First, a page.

• Eastern Shore Health District and Three Rivers Health District
  • Native American
    • Cumberland Plateau Health District, Lenowisco Health District and Mount Rogers Health District
    • Pittsylvania/Danville Health District and Southside Health District
    • Eastern Shore Health District and Three Rivers Health District
    • Alleghany Health District and Roanoke City Health District

In addition to changes to the Demographics dashboard, the options for data downloading for public use will include a single dataset with the seven categories. This combined dataset will replace the previous Race and Ethnicity datasets. The more granular presentation of race data is the result of collaboration with various groups, including the Office of Health Equity and Health Equity Working Group.

The Virginia Department of Health’s June 12 Data to Show a Sharp Increase in PCR Tests – New Numbers will Reflect Roughly 43,000 PCR Tests

(Richmond, Va.) — Today, COVID-19 diagnostic testing data reported by the Virginia Department of Health (VDH) will reflect a sharp increase in PCR SARS-CoV-2 tests completed in Virginia.  Today’s testing report includes 43,000 PCR tests.  Two laboratories began electronic reporting to VDH this week, allowing a backlog of negative tests to be included in today’s testing report.  Positive test results from these labs were hand entered into the system when they were received to support follow-up by public health staff.  The addition of these negative tests will result in a decrease in the percent of positive PCR tests.   One lab had roughly 18,000 results and the other had around 13,500 results.  The remainder of the figure reflects regular daily reporting.  VDH reports labs by lab report date on our website. These results will be presented based on the actual date the laboratory reported the test result.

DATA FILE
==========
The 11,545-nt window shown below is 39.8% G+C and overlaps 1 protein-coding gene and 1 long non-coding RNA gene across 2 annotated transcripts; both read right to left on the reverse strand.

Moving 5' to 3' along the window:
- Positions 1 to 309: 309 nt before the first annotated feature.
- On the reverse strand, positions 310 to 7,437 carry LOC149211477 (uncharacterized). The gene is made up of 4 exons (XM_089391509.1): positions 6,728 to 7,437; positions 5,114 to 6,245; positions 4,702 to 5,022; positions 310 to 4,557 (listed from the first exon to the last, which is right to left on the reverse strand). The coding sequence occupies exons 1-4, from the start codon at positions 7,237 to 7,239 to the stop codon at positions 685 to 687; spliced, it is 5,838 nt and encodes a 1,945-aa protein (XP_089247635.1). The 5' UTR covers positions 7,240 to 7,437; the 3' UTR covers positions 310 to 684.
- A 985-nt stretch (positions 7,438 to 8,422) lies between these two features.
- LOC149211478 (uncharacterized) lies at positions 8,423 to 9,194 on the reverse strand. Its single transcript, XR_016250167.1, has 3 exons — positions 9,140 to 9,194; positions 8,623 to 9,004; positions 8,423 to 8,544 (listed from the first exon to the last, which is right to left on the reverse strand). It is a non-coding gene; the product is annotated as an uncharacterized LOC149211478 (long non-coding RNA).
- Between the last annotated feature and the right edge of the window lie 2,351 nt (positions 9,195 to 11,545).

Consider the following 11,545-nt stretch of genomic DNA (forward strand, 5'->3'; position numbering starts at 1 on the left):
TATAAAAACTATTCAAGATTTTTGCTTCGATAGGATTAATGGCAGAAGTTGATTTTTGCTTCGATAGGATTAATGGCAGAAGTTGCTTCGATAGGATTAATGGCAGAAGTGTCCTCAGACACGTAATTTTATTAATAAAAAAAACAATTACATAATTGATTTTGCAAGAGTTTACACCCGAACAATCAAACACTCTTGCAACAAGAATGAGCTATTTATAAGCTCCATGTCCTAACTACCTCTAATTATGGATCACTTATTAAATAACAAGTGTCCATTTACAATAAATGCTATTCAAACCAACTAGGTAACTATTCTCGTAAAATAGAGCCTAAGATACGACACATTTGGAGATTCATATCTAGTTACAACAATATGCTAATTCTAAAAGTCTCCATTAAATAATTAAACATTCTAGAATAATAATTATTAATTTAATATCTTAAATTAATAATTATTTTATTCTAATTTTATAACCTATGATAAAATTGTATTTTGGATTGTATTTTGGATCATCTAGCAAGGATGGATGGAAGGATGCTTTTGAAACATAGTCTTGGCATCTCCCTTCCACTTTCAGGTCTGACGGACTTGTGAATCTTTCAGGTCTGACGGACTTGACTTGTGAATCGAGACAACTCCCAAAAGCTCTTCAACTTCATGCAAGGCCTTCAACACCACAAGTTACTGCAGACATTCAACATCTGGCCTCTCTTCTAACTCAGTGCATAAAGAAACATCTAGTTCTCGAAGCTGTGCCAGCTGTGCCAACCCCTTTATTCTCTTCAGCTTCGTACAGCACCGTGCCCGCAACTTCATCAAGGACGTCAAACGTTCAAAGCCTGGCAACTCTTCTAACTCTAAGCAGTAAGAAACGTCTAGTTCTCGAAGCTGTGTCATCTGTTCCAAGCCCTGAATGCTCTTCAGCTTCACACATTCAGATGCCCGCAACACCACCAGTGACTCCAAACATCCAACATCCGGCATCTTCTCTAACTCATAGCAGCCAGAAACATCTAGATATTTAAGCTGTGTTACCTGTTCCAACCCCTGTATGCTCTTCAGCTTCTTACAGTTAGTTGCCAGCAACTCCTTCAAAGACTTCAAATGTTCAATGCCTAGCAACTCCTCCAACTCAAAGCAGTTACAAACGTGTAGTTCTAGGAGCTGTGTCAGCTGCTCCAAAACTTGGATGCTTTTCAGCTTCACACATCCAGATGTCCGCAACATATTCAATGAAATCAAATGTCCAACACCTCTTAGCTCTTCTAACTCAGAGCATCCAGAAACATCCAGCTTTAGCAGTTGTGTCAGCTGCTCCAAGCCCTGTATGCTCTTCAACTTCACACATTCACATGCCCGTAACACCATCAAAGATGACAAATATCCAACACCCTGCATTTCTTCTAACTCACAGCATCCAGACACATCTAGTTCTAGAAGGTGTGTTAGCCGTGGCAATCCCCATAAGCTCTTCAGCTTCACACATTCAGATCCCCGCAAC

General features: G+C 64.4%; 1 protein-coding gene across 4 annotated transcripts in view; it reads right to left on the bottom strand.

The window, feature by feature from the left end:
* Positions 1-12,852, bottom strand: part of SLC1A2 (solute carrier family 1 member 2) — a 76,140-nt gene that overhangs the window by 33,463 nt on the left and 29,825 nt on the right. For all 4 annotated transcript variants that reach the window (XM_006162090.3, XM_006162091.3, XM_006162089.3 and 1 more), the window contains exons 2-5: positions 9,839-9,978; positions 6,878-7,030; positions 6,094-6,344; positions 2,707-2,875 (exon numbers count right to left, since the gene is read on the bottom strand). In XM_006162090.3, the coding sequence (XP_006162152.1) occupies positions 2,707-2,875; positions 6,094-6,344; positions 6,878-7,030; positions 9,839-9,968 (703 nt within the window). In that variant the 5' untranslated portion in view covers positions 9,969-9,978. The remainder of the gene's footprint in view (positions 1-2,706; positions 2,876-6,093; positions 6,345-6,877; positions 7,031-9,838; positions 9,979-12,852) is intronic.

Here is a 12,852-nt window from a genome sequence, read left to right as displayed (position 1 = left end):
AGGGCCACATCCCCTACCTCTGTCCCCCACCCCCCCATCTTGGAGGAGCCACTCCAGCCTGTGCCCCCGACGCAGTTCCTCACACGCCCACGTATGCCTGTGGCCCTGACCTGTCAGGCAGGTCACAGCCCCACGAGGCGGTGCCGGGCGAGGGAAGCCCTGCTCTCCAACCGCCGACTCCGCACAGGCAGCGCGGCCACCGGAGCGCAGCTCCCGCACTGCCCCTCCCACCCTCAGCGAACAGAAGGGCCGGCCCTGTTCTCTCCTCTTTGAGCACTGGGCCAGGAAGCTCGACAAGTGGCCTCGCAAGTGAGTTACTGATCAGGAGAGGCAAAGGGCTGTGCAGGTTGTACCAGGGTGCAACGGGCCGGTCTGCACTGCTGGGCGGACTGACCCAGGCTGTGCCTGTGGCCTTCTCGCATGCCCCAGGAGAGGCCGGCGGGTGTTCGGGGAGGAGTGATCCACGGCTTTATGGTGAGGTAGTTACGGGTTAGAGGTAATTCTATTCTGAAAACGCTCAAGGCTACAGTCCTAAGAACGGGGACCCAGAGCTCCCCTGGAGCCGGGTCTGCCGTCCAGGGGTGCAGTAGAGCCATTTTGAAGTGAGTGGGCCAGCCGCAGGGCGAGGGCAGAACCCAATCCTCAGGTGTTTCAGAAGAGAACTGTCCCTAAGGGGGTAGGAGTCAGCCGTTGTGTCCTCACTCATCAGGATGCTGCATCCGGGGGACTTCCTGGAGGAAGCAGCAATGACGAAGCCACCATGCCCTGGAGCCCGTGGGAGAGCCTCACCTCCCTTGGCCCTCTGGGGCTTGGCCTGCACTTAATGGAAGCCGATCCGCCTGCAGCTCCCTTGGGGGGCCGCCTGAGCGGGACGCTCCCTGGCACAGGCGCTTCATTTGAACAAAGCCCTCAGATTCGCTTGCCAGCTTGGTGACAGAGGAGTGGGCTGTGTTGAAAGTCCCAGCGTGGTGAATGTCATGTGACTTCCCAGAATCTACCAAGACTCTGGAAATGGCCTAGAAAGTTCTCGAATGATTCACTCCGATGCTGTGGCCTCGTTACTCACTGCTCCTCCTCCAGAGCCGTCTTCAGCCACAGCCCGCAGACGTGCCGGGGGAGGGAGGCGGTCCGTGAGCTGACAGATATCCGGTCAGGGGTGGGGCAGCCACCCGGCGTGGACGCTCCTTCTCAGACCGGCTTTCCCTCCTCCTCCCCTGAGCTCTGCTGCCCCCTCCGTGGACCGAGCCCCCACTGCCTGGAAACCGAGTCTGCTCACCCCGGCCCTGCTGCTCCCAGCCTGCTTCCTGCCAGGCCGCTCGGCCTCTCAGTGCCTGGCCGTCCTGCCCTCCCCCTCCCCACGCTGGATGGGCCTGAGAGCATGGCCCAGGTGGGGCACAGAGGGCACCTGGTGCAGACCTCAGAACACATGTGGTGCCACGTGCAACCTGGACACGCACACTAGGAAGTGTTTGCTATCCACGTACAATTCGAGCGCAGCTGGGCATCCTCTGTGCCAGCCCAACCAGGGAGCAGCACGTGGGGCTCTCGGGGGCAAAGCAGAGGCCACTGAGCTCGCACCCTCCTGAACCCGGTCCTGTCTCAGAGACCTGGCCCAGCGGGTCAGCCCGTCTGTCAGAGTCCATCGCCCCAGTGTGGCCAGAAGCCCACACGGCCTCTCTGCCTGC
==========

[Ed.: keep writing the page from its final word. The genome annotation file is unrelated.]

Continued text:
All labs in the Commonwealth are considered disease information reporters.  Therefore the names of the labs are considered confidential by the Code of Virginia sections 32.1 -36 and 32.1-38 so VDH cannot release this information.

Statement Regarding Upcoming Increase in COVID-19 Testing Data for June 9 

June 8, 2020

(Richmond, Va.) — Starting on June 9, the Virginia Department of Health’s (VDH) COVID-19 data dashboard will reflect 13,000 additional tests that were backlogged. Over the next couple of days, this new information will be slowly added to the current data, which will result in an influx of results.

A Richmond area laboratory had previously been providing test results via fax, which had to be entered manually by VDH staff, contributing to the backlog. VDH staff had prioritized positive test results, which means the remaining backlog largely includes negative tests. The lab is now submitting test results electronically. 

This change alleviates by half the reporting backlog of test results. VDH continues to work to eliminate that backlog. 

Virginia Department of Health Shares Information on Publicly Available COVID-19 Tests

June 4, 2020

(Richmond, Va.) — The Virginia Department of Health (VDH) wants to ensure all Virginians, including those participating in ongoing protests, know how to access publicly-available COVID-19 tests.

The nature of large protests means the virus may spread more easily there, especially if protesters are not wearing masks. VDH has communicated with Local Health Districts where protests have occurred. We are encouraging those districts to share information with protesters about community testing events and pharmacy locations where COVID-19 tests are available.

Individuals who have attended protests may be at higher risk of infection of COVID-19. VDH suggests protesters wear masks, wash hands frequently, stay six feet apart from others in crowds, and, if symptoms appear, stay home and call their health care provider.

All Virginians may get tested if they experience symptoms of COVID-19 or if they believe they have been exposed to others with infections.